Florence then goes to Tessa with a bottle of smelling salts (Tessa has just had a fainting spell) to tell her she cannot go to the concert. She might have palpitations and cause a scene. Tessa is full of plans to move away to Paris and live with Toni and Paula and Fritz—and never see Lewis again. Florence bitterly confronts the girl and accuses her of deliberately setting out to steal Lewis—and succeeding. Tessa is appalled, and loudly proclaims her innocence. She makes things worse: When Florence says “You don’t know what love means, Tessa wistfully replies “Yes I do. I know all about it.” Florence explodes, screaming “What do you mean ?” and seizes her by the shoulders. Tessa screams and collapses. Florence slowly helps her to her feet and, as if nothing had happened, gives her the smelling salts and leaves the room. Lewis comes in, and Tessa tells him she will stay home from the concert, painting an amusing picture of staid old gentlemen falling all over themselves to help her.

Tessa sends him to his music and he kisses her on her forehead. He leaves behind the boutonnière and she wonders aloud how to get it to him: She must be leaving that night. The concert begins and the action moves back and forth onscreen as the entire composition is played through.

Tessa is packed and wearing her school uniform. Roberto gets her something to eat and she stops to listen to the radio broadcast of the performance.

She imagines meeting Lewis near the Swiss house and talking of their love. She tells him that she has loved him since before she was born, and remembers her father saying that if Lewis could only suffer, it would make all the difference. The soloist sings and the words frighten her. Back in the study, as the soloist sings a song of love, death and beauty, Tessa falls to the floor clutching the flower she had planned for Lewis’ buttonhole and dies.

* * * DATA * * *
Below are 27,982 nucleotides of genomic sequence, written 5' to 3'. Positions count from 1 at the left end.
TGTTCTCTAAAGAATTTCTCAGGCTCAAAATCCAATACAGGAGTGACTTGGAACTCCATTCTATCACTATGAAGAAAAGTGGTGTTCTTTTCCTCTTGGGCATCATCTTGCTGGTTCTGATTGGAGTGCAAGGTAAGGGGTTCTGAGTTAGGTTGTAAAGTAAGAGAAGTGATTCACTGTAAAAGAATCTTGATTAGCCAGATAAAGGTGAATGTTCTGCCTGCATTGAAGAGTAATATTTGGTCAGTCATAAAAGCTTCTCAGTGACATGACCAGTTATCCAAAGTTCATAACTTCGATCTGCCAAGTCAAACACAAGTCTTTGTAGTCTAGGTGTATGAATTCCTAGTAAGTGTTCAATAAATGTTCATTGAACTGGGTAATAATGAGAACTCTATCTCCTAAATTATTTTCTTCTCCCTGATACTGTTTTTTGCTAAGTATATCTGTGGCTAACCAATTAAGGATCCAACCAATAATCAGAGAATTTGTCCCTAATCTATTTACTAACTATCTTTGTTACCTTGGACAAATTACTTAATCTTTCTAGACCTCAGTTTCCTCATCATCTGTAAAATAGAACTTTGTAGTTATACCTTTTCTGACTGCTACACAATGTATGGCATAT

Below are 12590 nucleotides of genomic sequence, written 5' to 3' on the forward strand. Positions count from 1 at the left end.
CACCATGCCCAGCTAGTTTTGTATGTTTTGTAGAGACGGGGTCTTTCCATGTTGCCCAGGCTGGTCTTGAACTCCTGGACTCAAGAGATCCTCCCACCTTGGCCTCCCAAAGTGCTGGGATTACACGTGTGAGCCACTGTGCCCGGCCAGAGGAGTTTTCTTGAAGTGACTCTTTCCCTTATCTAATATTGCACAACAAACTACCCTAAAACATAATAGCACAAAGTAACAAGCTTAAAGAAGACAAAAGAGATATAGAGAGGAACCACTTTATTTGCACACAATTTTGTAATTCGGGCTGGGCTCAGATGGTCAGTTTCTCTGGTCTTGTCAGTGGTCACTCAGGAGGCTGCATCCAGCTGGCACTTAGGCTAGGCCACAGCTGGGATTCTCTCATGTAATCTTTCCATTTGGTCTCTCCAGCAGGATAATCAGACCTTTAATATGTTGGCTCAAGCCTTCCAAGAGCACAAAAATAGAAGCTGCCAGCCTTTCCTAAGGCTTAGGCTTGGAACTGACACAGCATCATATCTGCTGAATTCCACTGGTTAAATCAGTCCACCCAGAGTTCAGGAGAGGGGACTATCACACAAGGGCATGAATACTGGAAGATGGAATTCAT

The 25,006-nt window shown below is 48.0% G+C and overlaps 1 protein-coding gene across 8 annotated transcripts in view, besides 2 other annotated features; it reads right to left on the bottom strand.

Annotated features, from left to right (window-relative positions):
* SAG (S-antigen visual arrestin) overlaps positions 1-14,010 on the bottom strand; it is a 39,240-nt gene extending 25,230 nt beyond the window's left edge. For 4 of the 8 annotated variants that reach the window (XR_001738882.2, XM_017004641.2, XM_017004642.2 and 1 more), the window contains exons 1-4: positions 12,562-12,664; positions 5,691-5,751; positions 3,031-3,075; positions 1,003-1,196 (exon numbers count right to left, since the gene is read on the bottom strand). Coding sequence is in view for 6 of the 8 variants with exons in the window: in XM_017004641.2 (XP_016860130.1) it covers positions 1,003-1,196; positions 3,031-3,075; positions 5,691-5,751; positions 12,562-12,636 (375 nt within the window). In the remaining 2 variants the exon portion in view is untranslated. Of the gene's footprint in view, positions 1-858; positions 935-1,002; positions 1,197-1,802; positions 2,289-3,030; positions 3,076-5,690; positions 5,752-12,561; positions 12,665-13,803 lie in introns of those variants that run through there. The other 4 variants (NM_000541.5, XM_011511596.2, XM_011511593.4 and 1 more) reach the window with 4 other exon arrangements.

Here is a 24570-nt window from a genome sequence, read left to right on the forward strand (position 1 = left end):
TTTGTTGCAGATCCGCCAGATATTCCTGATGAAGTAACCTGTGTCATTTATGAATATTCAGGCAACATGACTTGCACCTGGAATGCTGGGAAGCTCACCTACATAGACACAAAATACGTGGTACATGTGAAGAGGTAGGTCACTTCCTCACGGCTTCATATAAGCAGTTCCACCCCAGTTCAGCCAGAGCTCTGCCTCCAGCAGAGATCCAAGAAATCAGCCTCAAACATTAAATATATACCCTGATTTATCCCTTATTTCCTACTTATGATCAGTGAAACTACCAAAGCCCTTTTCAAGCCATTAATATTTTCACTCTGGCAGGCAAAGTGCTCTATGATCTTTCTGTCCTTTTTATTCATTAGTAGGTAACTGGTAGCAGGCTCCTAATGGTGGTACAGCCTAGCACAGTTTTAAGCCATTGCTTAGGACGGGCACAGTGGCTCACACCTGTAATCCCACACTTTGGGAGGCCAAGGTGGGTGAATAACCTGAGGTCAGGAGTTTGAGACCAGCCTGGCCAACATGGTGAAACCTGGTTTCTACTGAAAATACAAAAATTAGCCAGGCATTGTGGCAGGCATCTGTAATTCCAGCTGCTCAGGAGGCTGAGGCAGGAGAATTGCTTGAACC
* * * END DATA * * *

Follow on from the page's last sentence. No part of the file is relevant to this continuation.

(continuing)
Feeling that something is wrong, Lewis rushes home early. He looks in Tessa’s room but it is empty. He asks Roberto where Tessa is, and he gestures toward the study. Florence, who followed him from the concert, pulls him aside and apologizes for everything: The music helped her to understand. She loves Lewis and wants him to be happy. The others return (the concert was a huge success).

Lewis goes into the study, where Roberto stands, waiting, in the room he has made ready. Smiling, Lewis asks: Is she asleep? Yes. Is that her bag? Yes. Casually, he tucks the flower in his buttonhole. Is she going away? Yes. Did she hear the concert on the radio? Yes. He walks to end of the sofa, where he can see Tessa’s body lying there. Roberto, overcome, leaves the room. Lewis calls her name and embraces her, his face wet with tears. The music climaxes as the log in the fireplace seems to spark, then flame, and then dissolves into a brilliant sky.